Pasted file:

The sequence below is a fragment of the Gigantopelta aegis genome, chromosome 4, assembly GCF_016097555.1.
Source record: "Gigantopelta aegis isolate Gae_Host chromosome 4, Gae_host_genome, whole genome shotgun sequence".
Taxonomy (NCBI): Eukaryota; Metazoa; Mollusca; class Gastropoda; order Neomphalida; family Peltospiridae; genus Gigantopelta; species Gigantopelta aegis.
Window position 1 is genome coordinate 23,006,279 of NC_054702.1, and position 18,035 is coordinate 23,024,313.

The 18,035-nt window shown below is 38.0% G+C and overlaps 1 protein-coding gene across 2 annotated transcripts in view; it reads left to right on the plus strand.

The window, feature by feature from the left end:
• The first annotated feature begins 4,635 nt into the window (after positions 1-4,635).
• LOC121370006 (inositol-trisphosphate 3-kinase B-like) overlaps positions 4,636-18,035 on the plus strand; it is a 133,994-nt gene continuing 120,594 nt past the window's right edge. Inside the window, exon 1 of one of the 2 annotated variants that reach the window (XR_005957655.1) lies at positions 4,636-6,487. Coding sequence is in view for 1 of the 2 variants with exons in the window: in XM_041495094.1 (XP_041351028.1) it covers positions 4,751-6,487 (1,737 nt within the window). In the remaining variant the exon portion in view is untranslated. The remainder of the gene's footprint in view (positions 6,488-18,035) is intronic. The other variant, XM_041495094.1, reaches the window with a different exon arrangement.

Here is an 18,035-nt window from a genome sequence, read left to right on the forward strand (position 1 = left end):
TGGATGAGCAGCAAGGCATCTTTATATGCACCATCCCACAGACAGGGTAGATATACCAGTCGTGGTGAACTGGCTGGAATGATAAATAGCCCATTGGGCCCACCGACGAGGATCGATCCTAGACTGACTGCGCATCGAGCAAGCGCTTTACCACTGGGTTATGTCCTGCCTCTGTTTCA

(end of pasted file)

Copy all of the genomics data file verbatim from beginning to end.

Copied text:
The sequence below is a fragment of the Gigantopelta aegis genome, chromosome 4, assembly GCF_016097555.1.
Source record: "Gigantopelta aegis isolate Gae_Host chromosome 4, Gae_host_genome, whole genome shotgun sequence".
Taxonomy (NCBI): Eukaryota; Metazoa; Mollusca; class Gastropoda; order Neomphalida; family Peltospiridae; genus Gigantopelta; species Gigantopelta aegis.
Window position 1 is genome coordinate 23,006,279 of NC_054702.1, and position 18,035 is coordinate 23,024,313.

The 18,035-nt window shown below is 38.0% G+C and overlaps 1 protein-coding gene across 2 annotated transcripts in view; it reads left to right on the plus strand.

The window, feature by feature from the left end:
• The first annotated feature begins 4,635 nt into the window (after positions 1-4,635).
• LOC121370006 (inositol-trisphosphate 3-kinase B-like) overlaps positions 4,636-18,035 on the plus strand; it is a 133,994-nt gene continuing 120,594 nt past the window's right edge. Inside the window, exon 1 of one of the 2 annotated variants that reach the window (XR_005957655.1) lies at positions 4,636-6,487. Coding sequence is in view for 1 of the 2 variants with exons in the window: in XM_041495094.1 (XP_041351028.1) it covers positions 4,751-6,487 (1,737 nt within the window). In the remaining variant the exon portion in view is untranslated. The remainder of the gene's footprint in view (positions 6,488-18,035) is intronic. The other variant, XM_041495094.1, reaches the window with a different exon arrangement.

Here is an 18,035-nt window from a genome sequence, read left to right on the forward strand (position 1 = left end):
TGGATGAGCAGCAAGGCATCTTTATATGCACCATCCCACAGACAGGGTAGATATACCAGTCGTGGTGAACTGGCTGGAATGATAAATAGCCCATTGGGCCCACCGACGAGGATCGATCCTAGACTGACTGCGCATCGAGCAAGCGCTTTACCACTGGGTTATGTCCTGCCTCTGTTTCA